Amir Al-Dabagh did well academically, publishing articles and winning a research award as a medical student at Case Western Reserve University. But he didn’t do well in terms of behavior, including sexual harassment of female students at a formal dance, complaints about his demeanor in an internal medicine internship and a drunken driving conviction.
As a result, the university decided Al-Dabagh’s lack of professionalism made him unqualified for a degree. Al-Dabagh sued and a lower-court judge ordered the university to award his M.D.
Now in one of a number of cases involving professionalism requirements for future practitioners, a federal appeals court has upheld a university’s right to consider professionalism as a mandatory qualification for graduation.
“Anyone who has ever been to a doctor’s office knows the value of a good bedside manner,” the 6th Circuit U.S. Court of Appeals wrote in the Al-Dabagh case. “That is why Case Western does more than just teach its students facts about the human body. Its curriculum identifies nine core competencies. First on the list is professionalism.
“Medical knowledge does not make an appearance until the fifth slot,” the court said.
Dr. John Prescott, the chief academic officer for the Association of American Medical Colleges, said his organization is pleased by court rulings recognizing that faculties “are best qualified” to make such assessments of their own students.
“These decisions further enforce that vital role that medical schools make in academic judgments. In academic judgments we certainly include professionalism,” said Prescott, a former medical school dean at West Virginia University.
In the Case Western Reserve case, Al-Dabagh has requested a rehearing in front of the full Court of Appeals.
He isn’t the only ex-medical student to run to court after running afoul of professionalism expectations.
For example, George Washington University dropped Mohammad Hajjar-Nejad after its professional comportment committee found grounds for “serious concern about his professionalism, honesty and integrity, his interpersonal relationships and his capacity to work with others.” The committee said he was unable to accept constructive feedback or responsibility for his own behavior and lacked “insight into personal weaknesses and areas for improvement.”
Hajjar-Nejad sued, alleging discrimination based on race, religion and national origin, retaliation, and breach of contract.
Not so, ruled U.S. District Judge Colleen Kollar-Kotelly in Washington, D.C., adding that she was “particularly reluctant to intrude on the grading and performance evaluation of the medical school instructors.”
The same issue arose post-medical school during a newly minted physician’s first year of residency.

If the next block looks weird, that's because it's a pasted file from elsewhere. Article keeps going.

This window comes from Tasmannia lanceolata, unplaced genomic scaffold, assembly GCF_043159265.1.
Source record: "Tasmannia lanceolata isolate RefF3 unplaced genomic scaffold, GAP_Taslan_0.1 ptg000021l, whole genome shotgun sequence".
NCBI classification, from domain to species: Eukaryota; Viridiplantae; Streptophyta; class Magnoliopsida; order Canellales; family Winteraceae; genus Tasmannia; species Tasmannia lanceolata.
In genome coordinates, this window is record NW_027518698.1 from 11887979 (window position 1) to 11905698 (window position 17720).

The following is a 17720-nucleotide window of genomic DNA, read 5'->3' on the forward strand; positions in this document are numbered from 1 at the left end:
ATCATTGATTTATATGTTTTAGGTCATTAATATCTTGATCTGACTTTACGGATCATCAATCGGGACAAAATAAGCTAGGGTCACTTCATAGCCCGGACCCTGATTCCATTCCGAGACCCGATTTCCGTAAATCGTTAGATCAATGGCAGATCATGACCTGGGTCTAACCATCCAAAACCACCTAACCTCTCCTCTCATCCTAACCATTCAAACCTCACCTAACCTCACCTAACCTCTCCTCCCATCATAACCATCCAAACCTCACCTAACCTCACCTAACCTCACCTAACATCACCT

Dr. Nasrin Fatemi would have been the first woman to graduate from the neurosurgery residency program at the University of Arkansas for Medical Sciences. When the program dismissed her, she alleged discrimination based on race, national origin and gender.
Not so, the 8th Circuit U.S. Court of Appeals said, because the university demonstrated legitimate grounds to drop Fatemi based on her ongoing disagreements with faculty, colleagues and supervisors about her performance, lack of communication, professionalism and behavior.
And such controversies aren’t limited to medical schools and medical residencies.
For example, students in the registered nursing associate degree program at Central Lakes College in Minnesota complained about offensive Facebook posts by classmate Craig Keefe. Those comments included belittling one student with disabilities, calling another a “stupid b—-,” threating someone with an electric pencil sharpener and asserting there wasn’t enough whiskey to control his anger.
After Central Lakes dismissed Keefe from the program, his lawsuit accused the college of violating his First Amendment free speech rights.
Not so, U.S. District Judge Joan Ericksen of Minneapolis said.
“Part of the program is devoted to instilling in students the standards of the nursing profession,” Ericksen wrote, and “as a student in a professional program, Keefe understood that he was subject to standards that govern the nursing profession.”
Prescott said, “These graduating students will assume positions of great trust as practicing physicians.
Therefore, he said, medical schools “look for every opportunity to work with a student, with any student, where there may be a professionalism issue to identify it early and address it.”
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